# 150 / Editorial

The ruling by the International Court of Justice (ICJ) clarifies the situation as the international public is now called upon to understand it. Rejection, first and foremost, of South Africa’s assertion that Israel’s war on Gaza currently represents genocide as prohibited by the 1948 Convention. Rejection, too, of Israel’s assertion that the relevant legal framework for an application to the ICJ concerning the responsibilities of the Jewish state in Gaza is not the Genocide Convention, but the texts of International Humanitarian Law. Indeed, the Court’s ruling establishes the plausibility of a threat to the rights of the Palestinians guaranteed by the Convention and therefore pronounces provisional measures aimed at preventing the actual violation of these rights, i.e., the genocide feared by South Africa. This is the prerogative of law—not to be an oracle, but to set a common benchmark, and to have the authority to do so.

The legal response of the International Court of Justice is one thing, but the political effect of the entire proceeding initiated by South Africa is another. Granted, the Court did not order Israel to cease fire, which means that it does not believe that genocide is being committed as a result of the military operation in Gaza. What is remarkable, however, is how Israel’s enemies are expressing a sense of victory. The first of this week’s articles is devoted to this dissonance, based in particular on a reading of a text by Aharon Barak published on the ICJ website—Separate Opinion of Judge ad hoc Barak. A former president of the Supreme Court and a great defender of democracy in Israel, whom Netanyahu’s government calls an enemy, Barak—as an ad hoc judge in The Hague to rule with his colleagues on South Africa’s charges—voted in favor of some of the provisional measures. But without failing to point out that South Africa, in accusing Israel of violating the Genocide Convention, had reversed political reality by wrongly attempting to “impute the crime of Cain to Abel.”

We are also invited by Tal Bruttmann to reflect on a certain mode of inversion of reality in an interview he granted us in partnership with Akadem. The historian of the Holocaust and anti-Semitism, who points out that “for forty years, Israel has been regularly accused by its ideological opponents of committing genocide,” revisits, in particular, those discourses that see Israel as instrumentalizing the memory of the Holocaust to justify a war that is considered genocidal, thus echoing the trope that yesterday’s victims have become today’s executioners.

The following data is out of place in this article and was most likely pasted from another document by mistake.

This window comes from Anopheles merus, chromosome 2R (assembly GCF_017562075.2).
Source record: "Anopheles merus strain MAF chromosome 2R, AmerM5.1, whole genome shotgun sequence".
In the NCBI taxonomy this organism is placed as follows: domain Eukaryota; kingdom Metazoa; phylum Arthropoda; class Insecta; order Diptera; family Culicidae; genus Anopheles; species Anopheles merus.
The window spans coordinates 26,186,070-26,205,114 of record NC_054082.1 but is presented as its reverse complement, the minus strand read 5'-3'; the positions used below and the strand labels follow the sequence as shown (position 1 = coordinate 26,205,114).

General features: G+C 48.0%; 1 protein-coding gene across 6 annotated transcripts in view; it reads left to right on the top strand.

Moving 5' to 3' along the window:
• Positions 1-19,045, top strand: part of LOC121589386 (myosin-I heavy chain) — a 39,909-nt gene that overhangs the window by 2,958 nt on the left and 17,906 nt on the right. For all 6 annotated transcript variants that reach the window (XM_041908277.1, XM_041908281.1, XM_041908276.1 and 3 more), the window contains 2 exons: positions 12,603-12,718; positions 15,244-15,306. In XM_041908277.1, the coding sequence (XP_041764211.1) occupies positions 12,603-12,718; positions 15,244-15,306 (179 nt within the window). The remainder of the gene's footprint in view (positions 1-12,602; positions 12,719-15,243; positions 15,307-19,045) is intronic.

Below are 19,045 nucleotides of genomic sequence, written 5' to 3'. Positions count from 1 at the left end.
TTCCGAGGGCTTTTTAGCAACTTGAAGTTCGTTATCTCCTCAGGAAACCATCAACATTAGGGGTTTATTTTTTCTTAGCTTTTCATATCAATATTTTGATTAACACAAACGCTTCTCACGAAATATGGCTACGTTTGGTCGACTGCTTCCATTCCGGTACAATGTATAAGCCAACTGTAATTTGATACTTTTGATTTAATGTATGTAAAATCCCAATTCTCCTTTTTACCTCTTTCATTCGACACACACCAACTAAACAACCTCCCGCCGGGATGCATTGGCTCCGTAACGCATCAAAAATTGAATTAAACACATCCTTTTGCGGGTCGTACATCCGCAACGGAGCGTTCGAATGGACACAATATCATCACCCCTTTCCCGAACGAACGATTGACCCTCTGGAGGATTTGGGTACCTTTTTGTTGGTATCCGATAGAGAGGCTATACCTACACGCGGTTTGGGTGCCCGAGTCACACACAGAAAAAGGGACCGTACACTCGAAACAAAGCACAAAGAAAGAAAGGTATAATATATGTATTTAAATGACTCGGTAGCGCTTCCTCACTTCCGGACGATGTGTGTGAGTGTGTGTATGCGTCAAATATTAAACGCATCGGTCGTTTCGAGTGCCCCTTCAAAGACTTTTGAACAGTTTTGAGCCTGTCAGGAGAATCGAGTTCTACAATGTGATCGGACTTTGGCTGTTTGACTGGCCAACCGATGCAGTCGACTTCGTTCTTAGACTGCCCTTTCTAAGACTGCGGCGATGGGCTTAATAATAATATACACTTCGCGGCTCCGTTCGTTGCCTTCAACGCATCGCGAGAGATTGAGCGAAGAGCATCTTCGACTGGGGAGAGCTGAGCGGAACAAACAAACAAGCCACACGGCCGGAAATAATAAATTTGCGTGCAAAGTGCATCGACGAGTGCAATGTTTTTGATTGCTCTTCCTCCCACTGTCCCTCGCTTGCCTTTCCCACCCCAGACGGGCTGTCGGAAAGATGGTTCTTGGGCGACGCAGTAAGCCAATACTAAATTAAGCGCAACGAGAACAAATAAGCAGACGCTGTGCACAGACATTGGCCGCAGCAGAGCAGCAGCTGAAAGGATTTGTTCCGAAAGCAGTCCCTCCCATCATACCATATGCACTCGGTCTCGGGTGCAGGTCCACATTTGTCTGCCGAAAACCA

Robert and Gérald Finaly—born in 1941 and 1942—were placed in a Catholic institution in 1944. While they themselves escaped deportation, their parents were murdered in Auschwitz. After the war, their guardian refused to return them to their immediate family. Among the reasons given by the guardian for his refusal was the fact that the children had been baptized. Philosopher Jean-Michel Rey looks back at the “Finaly affair” and paints a picture of the views held by some of the Catholic intelligentsia of the time about the Jews and what they saw as their desirable future. We encounter the ghosts of Dreyfus, Simone Weil, and Marcionist ideology. It’s the story of a Church that never really gave up on the conversion of the Jews, and until 1950, in its Good Friday prayer, the phrase “Let us pray for the perfidious Jews…” spoke volumes about its desire to see them somehow disappear.

The Editors

On Friday 26 January, the International Court of Justice (ICJ) ruled on South Africa’s request to order Israel to cease its military operations in Gaza, arguing that there was a “serious risk of genocide”. The answer is clear: the ICJ does not consider that genocide is taking place. It even explicitly stated that there was nothing in the measures pronounced that would lead to any conclusion in this respect. What remains to be analysed is the political significance of the proceedings as a whole. This raises the question of why South Africa hailed a “decisive victory for the international rule of law…”.

What is the significance of this massive return to the history and memory of the Holocaust as a point of reference since the October 7 massacres, and what is the significance of the proliferation of the word “genocide” to condemn Israel’s war on Gaza? How should we understand speeches that claim that Israel is instrumentalizing the memory of the Holocaust to justify a war that is considered genocidal, echoing the trope that the victims have become the executioners? We asked Tal Bruttmann to shed some light on these questions.

On 10 February 1944, Anni and Fritz Finaly, Austrian refugees who had arrived in France six years earlier, entrusted their sons to the Sisters. Four days later, they were arrested by the Gestapo. Deported to Auschwitz, they never returned. Aged 2 and 3, Robert and Gérard were entrusted to the care of a devout Catholic, Antoinette Brun, who became their guardian. When the children’s family wanted them back, Miss Brun refused – on the grounds that they had been baptised. Philosopher Jean-Michel Rey looks back at this “Finaly affair”, which hit the headlines in the early 1950s, and at the violence of a gesture of erasure that people thought could be legitimised by recourse to Catholic theology alone.

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Thanks to the Paris office of the Heinrich Böll Foundation for their cooperation in the design of the magazine’s website.